Microsoft puts a stop to April Fools' Day pranks

Microsoft puts a stop to April Fools’ Day pranks

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MS-DOS mobile
A previous Microsoft prank resurrected MS-DOS on mobile.
Photo: Microsoft

Microsoft has banned employees from participating in April Fools’ Day pranks.

The stunts “have limited positive impact and can actually result in unwanted news cycles,” an internal memo explains. This comes just days after Microsoft resurrected Clippy, the famous Office assistant, only to remove it a day later.

Lots of tech companies large and small embrace April Fools’ Day. None more so than Google, which executes some of the biggest pranks every year. Microsoft has been known to join in on the fun, too, but this year it will be taking a leaf out of Apple’s book.

We won’t be seeing any April 1 stunts from the Windows giant.

Microsoft says no to April Fools’ Day

Microsoft’s marketing chief Chris Capossela has asked all teams at Microsoft to restrain from participating in April Fools’ Day stunts.

“It’s that time of the year when tech companies try to show their creativity with April Fools’ Day stunts. Sometimes the outcomes are amusing and sometimes they’re not,” he writes in an internal memo, seen by The Verge.

“Their way, data tells us these stunts have limited positive impact and can actually result in unwanted news cycles.”

‘We have more to lose than gain’

“Considering the headwinds the tech industry is facing today, I’m asking all teams at Microsoft to not do any public-facing April Fools’ Day stunts,” Capossela continues. “I appreciate that people may have devoted time and resources to these activities, but I believe we have more to lose than gain by attempting to be funny on this one day.”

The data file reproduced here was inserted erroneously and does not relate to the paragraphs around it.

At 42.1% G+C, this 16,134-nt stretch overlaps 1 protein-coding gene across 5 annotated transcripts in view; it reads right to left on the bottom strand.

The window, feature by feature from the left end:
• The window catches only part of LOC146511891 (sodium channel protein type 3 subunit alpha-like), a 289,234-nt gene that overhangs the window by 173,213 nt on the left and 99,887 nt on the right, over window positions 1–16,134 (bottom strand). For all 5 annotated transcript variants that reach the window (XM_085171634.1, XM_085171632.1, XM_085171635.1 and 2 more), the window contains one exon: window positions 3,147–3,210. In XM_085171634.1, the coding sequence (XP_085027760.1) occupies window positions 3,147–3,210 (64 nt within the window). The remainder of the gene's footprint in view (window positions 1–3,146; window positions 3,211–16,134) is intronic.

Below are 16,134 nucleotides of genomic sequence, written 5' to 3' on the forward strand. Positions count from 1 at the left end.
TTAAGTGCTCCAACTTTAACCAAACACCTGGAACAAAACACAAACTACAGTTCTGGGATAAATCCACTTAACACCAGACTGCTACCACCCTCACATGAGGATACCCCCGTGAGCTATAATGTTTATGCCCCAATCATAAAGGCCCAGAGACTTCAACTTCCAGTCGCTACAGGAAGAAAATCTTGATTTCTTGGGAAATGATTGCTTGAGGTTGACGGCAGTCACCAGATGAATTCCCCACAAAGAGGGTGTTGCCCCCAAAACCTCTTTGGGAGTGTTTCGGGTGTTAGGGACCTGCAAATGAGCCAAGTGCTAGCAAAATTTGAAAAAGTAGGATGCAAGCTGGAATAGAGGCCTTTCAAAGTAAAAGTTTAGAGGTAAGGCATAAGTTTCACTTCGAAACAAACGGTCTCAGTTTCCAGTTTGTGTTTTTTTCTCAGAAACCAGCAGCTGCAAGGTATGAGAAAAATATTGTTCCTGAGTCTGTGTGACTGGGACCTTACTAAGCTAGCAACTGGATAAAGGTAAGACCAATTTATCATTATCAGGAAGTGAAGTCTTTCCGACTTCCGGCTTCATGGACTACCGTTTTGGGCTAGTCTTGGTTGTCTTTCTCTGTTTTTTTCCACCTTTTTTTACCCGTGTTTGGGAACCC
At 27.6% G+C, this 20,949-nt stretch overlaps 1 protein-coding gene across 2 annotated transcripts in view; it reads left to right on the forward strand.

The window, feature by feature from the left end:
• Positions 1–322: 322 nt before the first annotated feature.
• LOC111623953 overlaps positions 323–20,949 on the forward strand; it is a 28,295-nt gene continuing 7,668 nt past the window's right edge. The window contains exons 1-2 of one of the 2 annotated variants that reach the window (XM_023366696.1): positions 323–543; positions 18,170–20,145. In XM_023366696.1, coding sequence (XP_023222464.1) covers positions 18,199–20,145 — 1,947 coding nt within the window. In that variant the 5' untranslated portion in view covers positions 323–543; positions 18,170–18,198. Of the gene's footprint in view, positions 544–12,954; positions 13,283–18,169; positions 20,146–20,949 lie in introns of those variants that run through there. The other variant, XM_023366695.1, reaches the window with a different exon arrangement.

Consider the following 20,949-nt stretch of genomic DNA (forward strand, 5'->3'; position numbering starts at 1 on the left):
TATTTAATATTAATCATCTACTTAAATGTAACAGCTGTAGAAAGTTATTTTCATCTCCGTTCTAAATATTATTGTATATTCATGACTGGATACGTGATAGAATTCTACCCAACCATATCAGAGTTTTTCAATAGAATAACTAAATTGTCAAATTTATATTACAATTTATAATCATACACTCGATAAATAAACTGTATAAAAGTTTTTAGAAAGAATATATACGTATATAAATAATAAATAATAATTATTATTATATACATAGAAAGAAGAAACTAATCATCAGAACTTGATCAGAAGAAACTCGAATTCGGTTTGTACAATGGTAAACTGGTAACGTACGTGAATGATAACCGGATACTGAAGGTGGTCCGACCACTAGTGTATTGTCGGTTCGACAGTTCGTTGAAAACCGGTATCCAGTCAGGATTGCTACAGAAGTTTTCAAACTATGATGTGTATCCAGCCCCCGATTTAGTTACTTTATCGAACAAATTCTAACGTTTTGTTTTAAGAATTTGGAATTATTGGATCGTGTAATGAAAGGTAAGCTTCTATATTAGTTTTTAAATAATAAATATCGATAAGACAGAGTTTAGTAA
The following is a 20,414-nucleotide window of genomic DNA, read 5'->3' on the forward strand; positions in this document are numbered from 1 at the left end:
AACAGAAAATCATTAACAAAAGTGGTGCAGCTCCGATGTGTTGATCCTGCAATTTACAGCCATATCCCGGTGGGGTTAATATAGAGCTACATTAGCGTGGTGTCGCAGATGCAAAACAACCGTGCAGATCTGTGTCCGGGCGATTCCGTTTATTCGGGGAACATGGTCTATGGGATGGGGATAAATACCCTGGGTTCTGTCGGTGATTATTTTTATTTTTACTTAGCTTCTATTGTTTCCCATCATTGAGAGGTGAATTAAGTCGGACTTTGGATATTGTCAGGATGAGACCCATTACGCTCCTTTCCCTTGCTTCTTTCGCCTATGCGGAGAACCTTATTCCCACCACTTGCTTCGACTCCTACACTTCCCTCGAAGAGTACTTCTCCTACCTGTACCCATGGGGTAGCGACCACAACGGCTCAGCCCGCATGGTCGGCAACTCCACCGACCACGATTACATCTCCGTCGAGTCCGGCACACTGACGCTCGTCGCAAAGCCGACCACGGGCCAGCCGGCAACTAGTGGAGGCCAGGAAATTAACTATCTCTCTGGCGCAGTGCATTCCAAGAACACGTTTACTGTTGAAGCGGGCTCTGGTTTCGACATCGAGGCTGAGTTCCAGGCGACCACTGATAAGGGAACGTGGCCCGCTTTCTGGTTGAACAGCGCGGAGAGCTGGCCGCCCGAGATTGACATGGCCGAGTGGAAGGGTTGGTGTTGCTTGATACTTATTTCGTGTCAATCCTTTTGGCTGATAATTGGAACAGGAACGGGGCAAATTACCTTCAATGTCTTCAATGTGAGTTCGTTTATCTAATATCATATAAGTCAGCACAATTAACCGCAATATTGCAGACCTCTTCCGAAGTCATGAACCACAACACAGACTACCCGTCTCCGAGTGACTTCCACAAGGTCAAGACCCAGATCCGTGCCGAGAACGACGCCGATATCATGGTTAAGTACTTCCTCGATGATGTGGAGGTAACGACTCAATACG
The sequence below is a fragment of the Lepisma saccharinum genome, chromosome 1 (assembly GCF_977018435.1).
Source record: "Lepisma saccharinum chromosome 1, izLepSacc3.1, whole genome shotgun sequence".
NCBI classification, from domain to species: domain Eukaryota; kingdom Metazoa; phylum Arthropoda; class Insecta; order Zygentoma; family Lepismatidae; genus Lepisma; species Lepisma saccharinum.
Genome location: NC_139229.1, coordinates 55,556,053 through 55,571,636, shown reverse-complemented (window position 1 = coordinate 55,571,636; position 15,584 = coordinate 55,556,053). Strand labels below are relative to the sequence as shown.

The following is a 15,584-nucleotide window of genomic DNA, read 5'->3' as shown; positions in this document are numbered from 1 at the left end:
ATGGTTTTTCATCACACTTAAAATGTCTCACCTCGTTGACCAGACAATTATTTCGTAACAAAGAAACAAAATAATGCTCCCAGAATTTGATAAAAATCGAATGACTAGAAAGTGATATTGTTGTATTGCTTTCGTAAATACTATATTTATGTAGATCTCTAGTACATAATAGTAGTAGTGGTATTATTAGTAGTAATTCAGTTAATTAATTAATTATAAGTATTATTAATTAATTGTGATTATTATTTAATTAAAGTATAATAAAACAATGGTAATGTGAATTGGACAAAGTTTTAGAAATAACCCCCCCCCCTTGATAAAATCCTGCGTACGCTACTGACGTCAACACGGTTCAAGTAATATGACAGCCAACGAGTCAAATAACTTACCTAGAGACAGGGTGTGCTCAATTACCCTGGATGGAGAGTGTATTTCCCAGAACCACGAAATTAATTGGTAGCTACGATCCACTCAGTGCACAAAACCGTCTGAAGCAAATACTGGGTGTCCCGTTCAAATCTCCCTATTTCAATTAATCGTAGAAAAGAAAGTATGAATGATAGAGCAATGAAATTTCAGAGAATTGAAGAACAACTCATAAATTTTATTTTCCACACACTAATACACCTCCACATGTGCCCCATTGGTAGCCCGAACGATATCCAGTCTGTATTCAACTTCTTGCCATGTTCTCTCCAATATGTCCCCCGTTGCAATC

Capossela asks recipients to pass the message onto their teams and internal partners to “ensure people are aware of the ask to stand down on external April Fools’ Day activities.”

Previous pranks from Microsoft have included a version of MS-DOS for mobile, and insults aimed at Google. But it’s easy to see why the company wants to distance itself from the jokes. April Fools’ Day stunts have been known to backfire in the past.

Google went too far

Google had to publicly apologize to users after a prank when wrong in 2016.

Its Gmail team thought it might be a good idea to add a “Mic Drop” button to its email app. It automatically added a GIF of a Minion from Despicable Me performing a mic drop at the bottom of users’ emails, and made it so that any replies were muted.

Lots of Gmail users were incredibly unhappy about the stunt. One even claimed to have lost their job after accidentally sending a mic drop GIF to their boss and not responding to their replies.

Microsoft has already wiped out one humorous stunt this year. An update rolled out on Tuesday brought its classic Clippy assistant, first introduced in Office 97, back to Microsoft Teams. Clippy then disappeared again just a day later.

One source told The Verge that Microsoft’s “brand police” were behind its swift removal.

How do you feel about April Fools’ pranks from big tech companies? Are they funny, or just a frustrating waste of time?